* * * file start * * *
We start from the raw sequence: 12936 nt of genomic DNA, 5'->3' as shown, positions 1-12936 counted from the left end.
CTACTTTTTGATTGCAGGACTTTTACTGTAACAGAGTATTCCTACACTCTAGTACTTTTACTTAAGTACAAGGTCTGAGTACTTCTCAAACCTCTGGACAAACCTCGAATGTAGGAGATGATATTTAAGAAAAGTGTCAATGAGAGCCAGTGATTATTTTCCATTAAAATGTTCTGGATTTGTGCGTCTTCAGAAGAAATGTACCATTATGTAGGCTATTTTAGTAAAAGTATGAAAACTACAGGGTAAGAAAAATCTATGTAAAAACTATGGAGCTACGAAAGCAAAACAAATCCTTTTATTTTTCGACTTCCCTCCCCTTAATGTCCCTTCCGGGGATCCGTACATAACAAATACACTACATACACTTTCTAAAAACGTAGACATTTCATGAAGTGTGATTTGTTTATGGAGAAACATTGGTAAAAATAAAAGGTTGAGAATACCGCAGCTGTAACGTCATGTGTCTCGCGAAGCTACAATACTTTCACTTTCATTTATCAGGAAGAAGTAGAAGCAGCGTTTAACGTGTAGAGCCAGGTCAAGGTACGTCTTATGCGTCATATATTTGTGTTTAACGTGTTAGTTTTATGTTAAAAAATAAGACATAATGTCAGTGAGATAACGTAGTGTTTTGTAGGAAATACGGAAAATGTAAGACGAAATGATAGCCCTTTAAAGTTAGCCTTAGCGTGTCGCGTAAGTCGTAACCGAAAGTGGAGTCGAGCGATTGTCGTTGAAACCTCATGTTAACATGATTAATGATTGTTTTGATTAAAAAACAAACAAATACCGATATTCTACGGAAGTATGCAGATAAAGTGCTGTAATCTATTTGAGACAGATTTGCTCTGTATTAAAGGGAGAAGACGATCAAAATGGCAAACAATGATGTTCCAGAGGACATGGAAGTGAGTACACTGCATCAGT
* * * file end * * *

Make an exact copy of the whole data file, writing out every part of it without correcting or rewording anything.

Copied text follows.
We start from the raw sequence: 12936 nt of genomic DNA, 5'->3' as shown, positions 1-12936 counted from the left end.
CTACTTTTTGATTGCAGGACTTTTACTGTAACAGAGTATTCCTACACTCTAGTACTTTTACTTAAGTACAAGGTCTGAGTACTTCTCAAACCTCTGGACAAACCTCGAATGTAGGAGATGATATTTAAGAAAAGTGTCAATGAGAGCCAGTGATTATTTTCCATTAAAATGTTCTGGATTTGTGCGTCTTCAGAAGAAATGTACCATTATGTAGGCTATTTTAGTAAAAGTATGAAAACTACAGGGTAAGAAAAATCTATGTAAAAACTATGGAGCTACGAAAGCAAAACAAATCCTTTTATTTTTCGACTTCCCTCCCCTTAATGTCCCTTCCGGGGATCCGTACATAACAAATACACTACATACACTTTCTAAAAACGTAGACATTTCATGAAGTGTGATTTGTTTATGGAGAAACATTGGTAAAAATAAAAGGTTGAGAATACCGCAGCTGTAACGTCATGTGTCTCGCGAAGCTACAATACTTTCACTTTCATTTATCAGGAAGAAGTAGAAGCAGCGTTTAACGTGTAGAGCCAGGTCAAGGTACGTCTTATGCGTCATATATTTGTGTTTAACGTGTTAGTTTTATGTTAAAAAATAAGACATAATGTCAGTGAGATAACGTAGTGTTTTGTAGGAAATACGGAAAATGTAAGACGAAATGATAGCCCTTTAAAGTTAGCCTTAGCGTGTCGCGTAAGTCGTAACCGAAAGTGGAGTCGAGCGATTGTCGTTGAAACCTCATGTTAACATGATTAATGATTGTTTTGATTAAAAAACAAACAAATACCGATATTCTACGGAAGTATGCAGATAAAGTGCTGTAATCTATTTGAGACAGATTTGCTCTGTATTAAAGGGAGAAGACGATCAAAATGGCAAACAATGATGTTCCAGAGGACATGGAAGTGAGTACACTGCATCAGT